English school-master; born in Posen in 1787; died at Kew, near London, April, 1875. He first taught in Göttingen, and about 1816 removed to England, where he became principal of a boarding-school at Highgate (London). His pupils were numerous, and for half a century his name was a household word in the Anglo-Jewish community. There was scarcely a family of any note whose members had not received at least a portion of their education at his school. Sir George Jessel, Sir B. S. Phillips, Professor Waley, Professor Sylvester, Sampson Lucas, and Sebag Montefiore were numbered among his students. After many years' labor he retired, but, having made some unfortunate investments, he found it necessary to reopen the school and commence a fresh career of work. On this occasion he established the school at Gloucester House, Kew.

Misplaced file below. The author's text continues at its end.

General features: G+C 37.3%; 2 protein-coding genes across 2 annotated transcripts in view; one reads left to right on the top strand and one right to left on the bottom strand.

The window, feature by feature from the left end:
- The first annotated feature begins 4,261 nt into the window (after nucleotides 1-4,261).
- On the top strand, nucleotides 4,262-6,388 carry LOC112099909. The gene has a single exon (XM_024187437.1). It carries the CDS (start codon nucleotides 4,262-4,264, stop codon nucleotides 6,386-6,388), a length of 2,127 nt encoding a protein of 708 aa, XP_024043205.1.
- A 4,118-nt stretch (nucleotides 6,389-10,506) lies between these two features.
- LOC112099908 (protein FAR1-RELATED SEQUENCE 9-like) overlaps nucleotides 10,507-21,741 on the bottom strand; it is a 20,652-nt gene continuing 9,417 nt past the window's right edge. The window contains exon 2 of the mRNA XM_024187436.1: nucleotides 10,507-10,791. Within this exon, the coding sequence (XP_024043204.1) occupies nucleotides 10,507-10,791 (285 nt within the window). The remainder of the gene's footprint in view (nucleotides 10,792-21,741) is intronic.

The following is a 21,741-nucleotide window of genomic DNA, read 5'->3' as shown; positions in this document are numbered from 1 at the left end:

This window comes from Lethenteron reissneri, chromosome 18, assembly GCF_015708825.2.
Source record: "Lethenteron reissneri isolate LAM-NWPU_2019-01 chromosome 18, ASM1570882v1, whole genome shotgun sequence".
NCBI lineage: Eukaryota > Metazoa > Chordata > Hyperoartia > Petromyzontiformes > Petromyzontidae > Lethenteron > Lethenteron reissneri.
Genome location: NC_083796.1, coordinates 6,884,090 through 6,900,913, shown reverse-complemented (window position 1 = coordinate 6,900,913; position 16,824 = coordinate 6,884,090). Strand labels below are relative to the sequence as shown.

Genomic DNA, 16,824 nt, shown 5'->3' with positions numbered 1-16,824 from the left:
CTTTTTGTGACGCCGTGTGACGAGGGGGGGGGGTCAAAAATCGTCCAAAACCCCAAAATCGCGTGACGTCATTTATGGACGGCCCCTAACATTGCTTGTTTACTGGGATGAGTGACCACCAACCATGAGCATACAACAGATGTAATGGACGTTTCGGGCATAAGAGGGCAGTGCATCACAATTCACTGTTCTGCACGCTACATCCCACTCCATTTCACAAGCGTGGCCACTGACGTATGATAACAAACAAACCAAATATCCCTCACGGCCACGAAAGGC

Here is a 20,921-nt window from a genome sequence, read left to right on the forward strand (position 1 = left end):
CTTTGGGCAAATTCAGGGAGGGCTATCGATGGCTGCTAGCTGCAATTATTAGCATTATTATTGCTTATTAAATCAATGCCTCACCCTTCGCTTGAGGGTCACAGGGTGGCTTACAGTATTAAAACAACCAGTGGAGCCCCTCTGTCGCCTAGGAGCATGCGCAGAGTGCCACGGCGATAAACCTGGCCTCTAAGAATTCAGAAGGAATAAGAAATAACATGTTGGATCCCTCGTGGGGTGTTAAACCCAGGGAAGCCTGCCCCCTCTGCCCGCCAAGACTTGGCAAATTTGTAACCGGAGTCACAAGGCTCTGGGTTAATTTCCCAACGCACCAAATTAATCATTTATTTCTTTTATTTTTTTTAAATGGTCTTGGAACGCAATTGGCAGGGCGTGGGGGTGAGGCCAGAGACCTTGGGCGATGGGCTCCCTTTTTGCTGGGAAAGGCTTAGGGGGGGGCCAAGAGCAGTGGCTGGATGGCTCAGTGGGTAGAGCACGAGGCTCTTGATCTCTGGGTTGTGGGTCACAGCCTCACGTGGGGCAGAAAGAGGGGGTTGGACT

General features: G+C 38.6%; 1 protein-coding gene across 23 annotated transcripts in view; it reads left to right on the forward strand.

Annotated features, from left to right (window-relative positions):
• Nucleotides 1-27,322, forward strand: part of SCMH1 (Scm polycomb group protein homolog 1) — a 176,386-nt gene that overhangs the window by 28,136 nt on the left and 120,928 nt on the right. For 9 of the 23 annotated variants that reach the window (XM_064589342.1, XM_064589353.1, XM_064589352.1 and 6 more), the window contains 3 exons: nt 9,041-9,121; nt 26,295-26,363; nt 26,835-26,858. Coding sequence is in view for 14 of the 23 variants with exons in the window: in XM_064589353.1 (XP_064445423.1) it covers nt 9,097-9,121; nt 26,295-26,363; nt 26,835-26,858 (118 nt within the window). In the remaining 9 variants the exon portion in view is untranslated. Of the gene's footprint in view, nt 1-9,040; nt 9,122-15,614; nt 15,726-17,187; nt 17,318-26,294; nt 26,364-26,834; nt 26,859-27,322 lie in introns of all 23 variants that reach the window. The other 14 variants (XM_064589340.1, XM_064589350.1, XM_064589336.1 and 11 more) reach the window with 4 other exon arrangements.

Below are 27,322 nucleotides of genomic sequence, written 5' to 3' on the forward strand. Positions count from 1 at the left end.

• Jewish Chronicle, April 16, 1875.
J. G. L.
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